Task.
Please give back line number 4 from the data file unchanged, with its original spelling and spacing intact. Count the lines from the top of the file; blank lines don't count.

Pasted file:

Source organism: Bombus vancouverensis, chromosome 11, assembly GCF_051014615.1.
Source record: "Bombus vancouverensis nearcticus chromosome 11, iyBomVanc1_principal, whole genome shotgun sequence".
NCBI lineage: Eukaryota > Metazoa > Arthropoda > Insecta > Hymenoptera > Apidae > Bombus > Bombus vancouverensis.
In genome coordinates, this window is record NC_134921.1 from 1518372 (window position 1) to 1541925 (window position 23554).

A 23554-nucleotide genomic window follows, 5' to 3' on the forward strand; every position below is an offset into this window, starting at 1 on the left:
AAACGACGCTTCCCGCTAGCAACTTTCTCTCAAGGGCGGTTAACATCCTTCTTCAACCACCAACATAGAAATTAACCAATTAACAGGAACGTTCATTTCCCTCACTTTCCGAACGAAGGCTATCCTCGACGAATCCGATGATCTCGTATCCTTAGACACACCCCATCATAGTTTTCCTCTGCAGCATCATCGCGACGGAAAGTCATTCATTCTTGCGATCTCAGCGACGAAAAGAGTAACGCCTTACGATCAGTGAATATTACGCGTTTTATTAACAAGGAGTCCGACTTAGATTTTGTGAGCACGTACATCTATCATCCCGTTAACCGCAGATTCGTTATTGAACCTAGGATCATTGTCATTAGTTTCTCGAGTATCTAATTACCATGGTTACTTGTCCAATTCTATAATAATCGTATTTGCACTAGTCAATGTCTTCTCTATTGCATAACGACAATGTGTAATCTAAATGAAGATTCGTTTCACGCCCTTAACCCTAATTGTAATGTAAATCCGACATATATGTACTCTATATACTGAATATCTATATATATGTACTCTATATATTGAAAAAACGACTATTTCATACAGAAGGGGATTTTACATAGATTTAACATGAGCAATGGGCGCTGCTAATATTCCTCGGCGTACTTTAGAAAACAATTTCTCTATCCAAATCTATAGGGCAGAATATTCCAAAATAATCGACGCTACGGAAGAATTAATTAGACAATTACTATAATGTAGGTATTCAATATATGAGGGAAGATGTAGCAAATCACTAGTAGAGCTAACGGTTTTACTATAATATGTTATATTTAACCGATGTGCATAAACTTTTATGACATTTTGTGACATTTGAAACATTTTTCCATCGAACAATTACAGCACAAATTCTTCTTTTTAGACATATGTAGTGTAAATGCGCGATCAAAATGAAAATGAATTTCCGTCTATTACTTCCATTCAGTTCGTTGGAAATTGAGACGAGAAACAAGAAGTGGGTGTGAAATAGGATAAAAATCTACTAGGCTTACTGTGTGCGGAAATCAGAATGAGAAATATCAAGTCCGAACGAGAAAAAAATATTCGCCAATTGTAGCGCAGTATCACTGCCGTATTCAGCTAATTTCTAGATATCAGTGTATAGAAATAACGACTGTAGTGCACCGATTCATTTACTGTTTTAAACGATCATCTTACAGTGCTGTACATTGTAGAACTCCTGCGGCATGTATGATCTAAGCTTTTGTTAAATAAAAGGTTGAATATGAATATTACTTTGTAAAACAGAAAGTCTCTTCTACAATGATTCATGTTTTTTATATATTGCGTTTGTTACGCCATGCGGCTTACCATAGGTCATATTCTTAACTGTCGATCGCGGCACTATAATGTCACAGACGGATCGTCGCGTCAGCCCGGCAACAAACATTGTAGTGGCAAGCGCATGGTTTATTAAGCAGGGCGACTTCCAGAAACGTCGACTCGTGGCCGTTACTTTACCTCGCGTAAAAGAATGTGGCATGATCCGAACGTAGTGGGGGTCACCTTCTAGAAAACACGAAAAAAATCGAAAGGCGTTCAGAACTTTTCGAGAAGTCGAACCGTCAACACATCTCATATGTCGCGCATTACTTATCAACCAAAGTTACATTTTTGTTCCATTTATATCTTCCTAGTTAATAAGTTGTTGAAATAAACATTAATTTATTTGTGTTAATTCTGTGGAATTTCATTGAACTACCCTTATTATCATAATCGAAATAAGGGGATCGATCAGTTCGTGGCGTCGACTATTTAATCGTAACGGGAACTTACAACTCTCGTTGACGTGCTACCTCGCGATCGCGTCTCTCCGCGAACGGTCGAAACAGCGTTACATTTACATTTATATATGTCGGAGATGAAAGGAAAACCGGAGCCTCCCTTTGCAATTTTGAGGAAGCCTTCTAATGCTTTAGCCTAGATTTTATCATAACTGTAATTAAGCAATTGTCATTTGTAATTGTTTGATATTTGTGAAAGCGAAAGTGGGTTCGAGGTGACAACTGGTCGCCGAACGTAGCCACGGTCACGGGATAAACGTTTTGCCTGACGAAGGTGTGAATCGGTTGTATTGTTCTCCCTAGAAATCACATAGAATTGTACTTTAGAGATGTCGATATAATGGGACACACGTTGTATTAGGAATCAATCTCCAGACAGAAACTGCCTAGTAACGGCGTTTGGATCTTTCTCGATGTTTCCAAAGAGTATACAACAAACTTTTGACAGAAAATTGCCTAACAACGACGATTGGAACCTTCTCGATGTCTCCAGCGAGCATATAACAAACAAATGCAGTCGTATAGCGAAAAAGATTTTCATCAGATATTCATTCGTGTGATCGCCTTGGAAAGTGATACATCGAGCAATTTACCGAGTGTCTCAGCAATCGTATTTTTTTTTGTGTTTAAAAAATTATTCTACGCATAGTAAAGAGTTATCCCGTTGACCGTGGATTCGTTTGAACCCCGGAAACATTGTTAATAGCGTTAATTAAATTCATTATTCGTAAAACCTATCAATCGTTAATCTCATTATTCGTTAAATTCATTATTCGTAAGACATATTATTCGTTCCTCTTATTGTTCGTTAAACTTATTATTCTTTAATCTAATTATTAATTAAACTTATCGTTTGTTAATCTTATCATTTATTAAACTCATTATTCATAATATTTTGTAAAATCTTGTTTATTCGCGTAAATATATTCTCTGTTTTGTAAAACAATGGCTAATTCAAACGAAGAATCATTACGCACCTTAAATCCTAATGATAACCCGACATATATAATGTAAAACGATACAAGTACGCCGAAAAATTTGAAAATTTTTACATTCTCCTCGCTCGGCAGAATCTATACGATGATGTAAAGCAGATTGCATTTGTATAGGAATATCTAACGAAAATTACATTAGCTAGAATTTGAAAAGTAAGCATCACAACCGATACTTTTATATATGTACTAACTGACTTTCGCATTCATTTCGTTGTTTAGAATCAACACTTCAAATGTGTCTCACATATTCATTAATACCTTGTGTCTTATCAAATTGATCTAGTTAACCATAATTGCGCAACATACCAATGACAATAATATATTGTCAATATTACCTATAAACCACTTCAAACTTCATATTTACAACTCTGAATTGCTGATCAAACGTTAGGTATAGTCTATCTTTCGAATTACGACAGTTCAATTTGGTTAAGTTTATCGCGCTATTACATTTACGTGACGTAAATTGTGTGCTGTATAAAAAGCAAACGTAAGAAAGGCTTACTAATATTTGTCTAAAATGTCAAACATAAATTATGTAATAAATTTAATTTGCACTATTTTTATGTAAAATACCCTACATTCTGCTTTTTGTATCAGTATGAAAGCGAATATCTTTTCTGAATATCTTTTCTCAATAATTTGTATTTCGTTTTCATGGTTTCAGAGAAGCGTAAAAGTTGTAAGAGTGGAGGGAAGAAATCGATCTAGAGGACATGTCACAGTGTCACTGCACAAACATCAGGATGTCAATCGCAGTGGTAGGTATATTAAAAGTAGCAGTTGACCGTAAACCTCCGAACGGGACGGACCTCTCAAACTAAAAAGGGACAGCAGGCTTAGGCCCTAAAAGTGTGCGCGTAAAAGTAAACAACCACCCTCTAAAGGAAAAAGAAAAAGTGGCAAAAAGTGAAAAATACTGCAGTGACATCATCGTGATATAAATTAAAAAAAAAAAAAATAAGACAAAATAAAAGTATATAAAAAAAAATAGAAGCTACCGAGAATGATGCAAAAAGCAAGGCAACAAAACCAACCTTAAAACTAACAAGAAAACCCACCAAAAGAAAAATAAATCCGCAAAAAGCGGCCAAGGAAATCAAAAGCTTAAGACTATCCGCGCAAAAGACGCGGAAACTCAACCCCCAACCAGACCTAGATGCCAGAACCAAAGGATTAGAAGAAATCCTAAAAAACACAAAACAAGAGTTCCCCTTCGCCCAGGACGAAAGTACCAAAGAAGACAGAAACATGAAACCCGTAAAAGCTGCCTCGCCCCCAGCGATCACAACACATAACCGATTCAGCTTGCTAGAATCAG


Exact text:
In genome coordinates, this window is record NC_134921.1 from 1518372 (window position 1) to 1541925 (window position 23554).